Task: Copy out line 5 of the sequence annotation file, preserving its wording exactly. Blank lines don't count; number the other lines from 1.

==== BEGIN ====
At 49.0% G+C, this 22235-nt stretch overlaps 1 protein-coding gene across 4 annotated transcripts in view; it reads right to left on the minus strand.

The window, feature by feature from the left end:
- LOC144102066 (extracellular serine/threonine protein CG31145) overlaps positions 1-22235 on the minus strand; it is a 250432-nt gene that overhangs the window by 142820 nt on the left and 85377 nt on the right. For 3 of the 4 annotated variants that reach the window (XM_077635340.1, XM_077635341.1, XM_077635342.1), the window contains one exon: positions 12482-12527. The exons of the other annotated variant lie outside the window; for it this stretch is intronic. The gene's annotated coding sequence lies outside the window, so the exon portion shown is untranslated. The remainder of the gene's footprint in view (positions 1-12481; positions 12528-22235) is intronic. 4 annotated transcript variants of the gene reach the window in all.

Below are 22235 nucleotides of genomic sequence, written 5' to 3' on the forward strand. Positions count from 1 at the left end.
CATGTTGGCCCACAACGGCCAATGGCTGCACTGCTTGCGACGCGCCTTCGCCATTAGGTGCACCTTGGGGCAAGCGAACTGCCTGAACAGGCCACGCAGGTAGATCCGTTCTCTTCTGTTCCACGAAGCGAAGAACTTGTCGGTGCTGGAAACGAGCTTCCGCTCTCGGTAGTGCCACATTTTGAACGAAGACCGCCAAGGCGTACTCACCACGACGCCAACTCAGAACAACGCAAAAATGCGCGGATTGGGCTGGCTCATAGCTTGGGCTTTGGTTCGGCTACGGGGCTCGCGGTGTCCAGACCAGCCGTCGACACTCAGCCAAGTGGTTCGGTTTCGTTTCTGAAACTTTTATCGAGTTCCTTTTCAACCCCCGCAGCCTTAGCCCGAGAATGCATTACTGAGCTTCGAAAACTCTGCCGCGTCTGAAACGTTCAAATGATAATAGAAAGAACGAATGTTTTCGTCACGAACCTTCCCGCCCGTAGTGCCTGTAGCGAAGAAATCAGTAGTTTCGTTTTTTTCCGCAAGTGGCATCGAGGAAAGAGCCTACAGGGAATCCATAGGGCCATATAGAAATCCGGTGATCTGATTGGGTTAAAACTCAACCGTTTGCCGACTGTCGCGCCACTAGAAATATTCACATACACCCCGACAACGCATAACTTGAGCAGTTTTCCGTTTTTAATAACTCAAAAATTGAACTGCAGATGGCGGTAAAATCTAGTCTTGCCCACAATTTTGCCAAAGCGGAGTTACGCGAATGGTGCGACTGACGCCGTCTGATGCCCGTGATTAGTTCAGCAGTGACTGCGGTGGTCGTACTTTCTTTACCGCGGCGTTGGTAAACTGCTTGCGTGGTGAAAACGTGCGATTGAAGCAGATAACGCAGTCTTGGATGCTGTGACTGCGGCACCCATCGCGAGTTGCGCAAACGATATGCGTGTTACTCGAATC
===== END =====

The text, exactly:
CATGTTGGCCCACAACGGCCAATGGCTGCACTGCTTGCGACGCGCCTTCGCCATTAGGTGCACCTTGGGGCAAGCGAACTGCCTGAACAGGCCACGCAGGTAGATCCGTTCTCTTCTGTTCCACGAAGCGAAGAACTTGTCGGTGCTGGAAACGAGCTTCCGCTCTCGGTAGTGCCACATTTTGAACGAAGACCGCCAAGGCGTACTCACCACGACGCCAACTCAGAACAACGCAAAAATGCGCGGATTGGGCTGGCTCATAGCTTGGGCTTTGGTTCGGCTACGGGGCTCGCGGTGTCCAGACCAGCCGTCGACACTCAGCCAAGTGGTTCGGTTTCGTTTCTGAAACTTTTATCGAGTTCCTTTTCAACCCCCGCAGCCTTAGCCCGAGAATGCATTACTGAGCTTCGAAAACTCTGCCGCGTCTGAAACGTTCAAATGATAATAGAAAGAACGAATGTTTTCGTCACGAACCTTCCCGCCCGTAGTGCCTGTAGCGAAGAAATCAGTAGTTTCGTTTTTTTCCGCAAGTGGCATCGAGGAAAGAGCCTACAGGGAATCCATAGGGCCATATAGAAATCCGGTGATCTGATTGGGTTAAAACTCAACCGTTTGCCGACTGTCGCGCCACTAGAAATATTCACATACACCCCGACAACGCATAACTTGAGCAGTTTTCCGTTTTTAATAACTCAAAAATTGAACTGCAGATGGCGGTAAAATCTAGTCTTGCCCACAATTTTGCCAAAGCGGAGTTACGCGAATGGTGCGACTGACGCCGTCTGATGCCCGTGATTAGTTCAGCAGTGACTGCGGTGGTCGTACTTTCTTTACCGCGGCGTTGGTAAACTGCTTGCGTGGTGAAAACGTGCGATTGAAGCAGATAACGCAGTCTTGGATGCTGTGACTGCGGCACCCATCGCGAGTTGCGCAAACGATATGCGTGTTACTCGAATC